Now that I have already read the 1st chapter I can say I love Daniel Defoe's Robinson Crusoe.

Besides there's that question of money. For contemporary books you have to pay a quid while older books are out of copyright. I am sort of a miser and only pay once in a while. This is the latest book I paid for:

Now being a misogynist for me it was a deed. But the scene is laid in a London suburb and I thought it would be good British English:

Recently I discovered that she is American. I'm going to claim my money back. :)
Topic: searched flour
Posted: Saturday, February 17, 2018 3:27:32 PM
thar wrote:

searce (third-person singular simple present searces, present participle searcing, simple past and past participle searced)

(obsolete) To sift; to bolt.
1719 April 25, [Daniel Defoe], The Life and Strange Surprizing Adventures of Robinson Crusoe, of York, Mariner: Who Lived Eight and Twenty Years, All Alone in an Un-inhabited Island on the Coast of America, near the Mouth of the Great River Oroonoque; having been Cast on Shore by Shipwreck, wherein All the Men Perished but Himself. With an Account how He was at Last as Strangely Deliver’d by Pyrates, London: Printed by W[illiam] Taylor at the Ship in Pater-Noster-Row, OCLC 15864594; 3rd edition, London: Printed by W[illiam] Taylor at the Ship in Pater-Noster-Row, 1719, OCLC 838630407, page 144:

My next Difficulty was to make a Sieve, or Searſe, to dreſs my meal, and to part it from the Bran and the Huſk, without which I did not ſee it poſſible I could have any Bread. […] I had nothing like the neceſſary Things to make it with—I mean fine thin Canvas, or Stuff, to ſearſe the Meal through.

Yeah, anything where the most recent quote uses a different alphabet - probably not in common usage! Whistle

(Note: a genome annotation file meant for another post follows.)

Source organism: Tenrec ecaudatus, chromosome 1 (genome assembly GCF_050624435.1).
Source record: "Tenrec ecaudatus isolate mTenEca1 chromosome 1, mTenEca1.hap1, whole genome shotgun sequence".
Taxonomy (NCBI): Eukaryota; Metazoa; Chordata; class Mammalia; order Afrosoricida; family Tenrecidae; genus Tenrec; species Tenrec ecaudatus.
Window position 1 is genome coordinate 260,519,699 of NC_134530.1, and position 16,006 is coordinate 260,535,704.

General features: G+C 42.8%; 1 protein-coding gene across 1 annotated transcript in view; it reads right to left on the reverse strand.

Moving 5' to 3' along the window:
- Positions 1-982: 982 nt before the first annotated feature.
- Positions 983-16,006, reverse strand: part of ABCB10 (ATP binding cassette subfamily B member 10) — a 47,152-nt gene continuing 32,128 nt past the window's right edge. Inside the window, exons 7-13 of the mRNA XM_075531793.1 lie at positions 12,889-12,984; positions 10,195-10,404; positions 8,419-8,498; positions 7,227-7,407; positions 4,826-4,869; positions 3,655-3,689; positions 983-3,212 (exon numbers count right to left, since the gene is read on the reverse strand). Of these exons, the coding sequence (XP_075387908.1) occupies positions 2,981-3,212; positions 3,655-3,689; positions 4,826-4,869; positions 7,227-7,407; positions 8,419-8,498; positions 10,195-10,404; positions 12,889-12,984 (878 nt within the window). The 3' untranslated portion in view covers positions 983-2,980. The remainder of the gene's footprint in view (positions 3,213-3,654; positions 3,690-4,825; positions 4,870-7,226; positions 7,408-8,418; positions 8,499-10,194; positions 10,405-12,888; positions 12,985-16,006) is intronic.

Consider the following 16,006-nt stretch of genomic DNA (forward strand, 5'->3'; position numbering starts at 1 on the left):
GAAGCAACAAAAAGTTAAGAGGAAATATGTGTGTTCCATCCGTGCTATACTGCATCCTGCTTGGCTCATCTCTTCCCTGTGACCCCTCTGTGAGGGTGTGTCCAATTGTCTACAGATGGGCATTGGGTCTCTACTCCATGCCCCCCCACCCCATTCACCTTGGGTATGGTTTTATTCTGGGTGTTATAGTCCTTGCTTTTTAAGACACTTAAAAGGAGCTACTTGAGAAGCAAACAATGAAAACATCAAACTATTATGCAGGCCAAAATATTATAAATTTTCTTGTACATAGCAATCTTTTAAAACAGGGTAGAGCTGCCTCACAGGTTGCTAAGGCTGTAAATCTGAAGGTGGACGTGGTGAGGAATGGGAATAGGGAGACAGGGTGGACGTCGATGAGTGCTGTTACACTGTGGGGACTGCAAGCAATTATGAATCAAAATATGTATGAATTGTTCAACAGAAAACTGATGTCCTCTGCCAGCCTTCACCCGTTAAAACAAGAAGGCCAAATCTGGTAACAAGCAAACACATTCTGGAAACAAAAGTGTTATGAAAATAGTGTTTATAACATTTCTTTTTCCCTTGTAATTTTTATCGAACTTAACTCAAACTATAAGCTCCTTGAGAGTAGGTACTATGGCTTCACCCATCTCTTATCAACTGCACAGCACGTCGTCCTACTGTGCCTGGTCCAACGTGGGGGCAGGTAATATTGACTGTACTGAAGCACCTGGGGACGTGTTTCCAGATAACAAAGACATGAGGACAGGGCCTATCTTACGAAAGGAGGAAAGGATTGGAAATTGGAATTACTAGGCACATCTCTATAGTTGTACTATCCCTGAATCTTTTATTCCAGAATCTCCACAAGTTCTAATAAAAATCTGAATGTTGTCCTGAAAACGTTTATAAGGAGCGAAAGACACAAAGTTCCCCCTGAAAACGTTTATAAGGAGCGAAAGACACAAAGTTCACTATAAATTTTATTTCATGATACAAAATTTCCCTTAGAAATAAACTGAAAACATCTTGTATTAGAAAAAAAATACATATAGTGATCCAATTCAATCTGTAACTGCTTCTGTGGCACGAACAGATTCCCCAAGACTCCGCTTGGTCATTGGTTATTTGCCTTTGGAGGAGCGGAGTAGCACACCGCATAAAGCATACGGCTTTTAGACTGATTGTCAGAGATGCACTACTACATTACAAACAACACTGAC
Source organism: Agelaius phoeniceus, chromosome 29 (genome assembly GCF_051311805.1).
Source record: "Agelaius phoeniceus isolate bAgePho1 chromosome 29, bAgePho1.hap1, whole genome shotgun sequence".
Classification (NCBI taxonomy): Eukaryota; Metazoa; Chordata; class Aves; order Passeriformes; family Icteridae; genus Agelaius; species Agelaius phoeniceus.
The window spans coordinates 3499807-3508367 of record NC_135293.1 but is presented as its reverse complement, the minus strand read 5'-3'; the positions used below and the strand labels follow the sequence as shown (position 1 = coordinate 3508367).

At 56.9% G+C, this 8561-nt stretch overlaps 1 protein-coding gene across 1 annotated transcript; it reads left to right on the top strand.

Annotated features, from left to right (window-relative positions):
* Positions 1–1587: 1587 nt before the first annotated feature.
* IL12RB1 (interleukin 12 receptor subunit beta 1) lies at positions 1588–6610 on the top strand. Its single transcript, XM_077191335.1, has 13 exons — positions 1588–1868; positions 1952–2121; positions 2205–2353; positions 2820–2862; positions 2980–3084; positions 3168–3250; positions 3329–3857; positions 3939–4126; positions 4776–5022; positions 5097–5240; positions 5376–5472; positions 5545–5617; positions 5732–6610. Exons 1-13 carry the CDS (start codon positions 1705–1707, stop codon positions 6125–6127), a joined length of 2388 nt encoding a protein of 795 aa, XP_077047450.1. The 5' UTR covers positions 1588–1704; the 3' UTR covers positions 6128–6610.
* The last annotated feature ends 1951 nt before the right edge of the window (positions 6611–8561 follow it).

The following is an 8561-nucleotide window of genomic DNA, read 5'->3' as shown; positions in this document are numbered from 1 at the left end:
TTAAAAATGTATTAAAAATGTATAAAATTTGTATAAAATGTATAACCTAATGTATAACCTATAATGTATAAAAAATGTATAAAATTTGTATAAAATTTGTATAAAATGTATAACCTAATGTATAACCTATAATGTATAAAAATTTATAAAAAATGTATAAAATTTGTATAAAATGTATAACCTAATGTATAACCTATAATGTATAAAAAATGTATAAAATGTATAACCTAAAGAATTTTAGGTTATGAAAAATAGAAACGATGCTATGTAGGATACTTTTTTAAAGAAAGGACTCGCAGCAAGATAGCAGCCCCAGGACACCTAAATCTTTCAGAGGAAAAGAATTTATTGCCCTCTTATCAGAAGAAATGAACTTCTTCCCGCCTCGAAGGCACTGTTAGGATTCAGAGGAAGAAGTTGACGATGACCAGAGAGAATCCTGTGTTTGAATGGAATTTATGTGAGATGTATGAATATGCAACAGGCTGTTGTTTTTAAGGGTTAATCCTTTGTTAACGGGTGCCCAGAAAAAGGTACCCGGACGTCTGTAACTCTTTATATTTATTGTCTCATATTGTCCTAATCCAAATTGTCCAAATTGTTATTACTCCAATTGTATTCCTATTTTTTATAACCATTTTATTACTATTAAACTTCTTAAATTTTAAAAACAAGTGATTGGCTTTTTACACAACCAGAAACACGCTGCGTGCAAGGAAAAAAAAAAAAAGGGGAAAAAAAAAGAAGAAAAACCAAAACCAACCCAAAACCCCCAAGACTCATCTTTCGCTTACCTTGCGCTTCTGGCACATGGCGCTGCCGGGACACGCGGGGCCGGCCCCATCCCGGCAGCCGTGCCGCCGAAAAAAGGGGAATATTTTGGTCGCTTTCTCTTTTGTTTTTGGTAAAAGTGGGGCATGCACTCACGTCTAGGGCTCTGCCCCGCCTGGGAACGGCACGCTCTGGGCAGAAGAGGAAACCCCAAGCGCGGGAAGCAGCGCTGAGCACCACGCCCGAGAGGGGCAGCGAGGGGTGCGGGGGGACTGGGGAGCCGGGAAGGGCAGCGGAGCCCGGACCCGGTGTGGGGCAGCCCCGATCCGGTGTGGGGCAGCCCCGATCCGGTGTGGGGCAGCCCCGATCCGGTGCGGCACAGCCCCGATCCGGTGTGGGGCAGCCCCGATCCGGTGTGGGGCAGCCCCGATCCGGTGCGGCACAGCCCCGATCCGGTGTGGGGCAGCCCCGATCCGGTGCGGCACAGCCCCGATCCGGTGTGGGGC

Ok. I thought of a good book to read and I know which I'm going to:

Luckily I did not read it as a child, only saw a film:
Topic: searched flour
Posted: Saturday, February 17, 2018 3:12:22 PM
Oh by the way, I was wrong about the word searce having been entered as a noun only in the link provided. I scrolled it down further just now and found its usage as a verb.

The word searce is given as a verb in Merriam-Webster's but the search alternative is stated only as a noun.
Topic: searched flour
Posted: Saturday, February 17, 2018 3:00:36 PM
I did not know the word searce before and I am quite transfixed at its past form being either searched or searced now.
In the link provided, the word is entered only as a noun but I have checked in other dictionary it could be a verb as well.

Yes, in Merriam-Webster's the search option is not given as a verb. Thanks for confirming its use in another dictionary.

Meanwhile I found it used as a verb in another book:

The Life and Surprising Adventures of Robinson Crusoe, of York ..., by Daniel Defoe

My next difficulty was to make a sieve, or search, to dress my meal, and to part it from the bran and the husk, without which I did not see it possible I could have any bread. This was a most difficult thing, so much as but to think on, for to be sure I had nothing like the necessary thing to make it; I mean fine thin canvas or stuff, to search the meal through.

And it indeed was searce in earlier editions.

You are very good,aren’t you?

Scouring online dictionaries and Google is my only business. :)

Topic: searched flour
Posted: Saturday, February 17, 2018 2:17:52 PM
Sarrriesfan wrote:
I think it's a scanning error, and it should be sifted flour not searched flour.

It can not be scanning - we have the image not digital text. Wonder if this was meant:
Topic: searched flour
Posted: Saturday, February 17, 2018 12:33:27 PM
The Art of French Cookery, by Antoine B. Beauvilliers

add the weight of five eggs of searched flour, stirring it lightly in till it is well mixed;

Couldn't find any meaning that would fit here. :(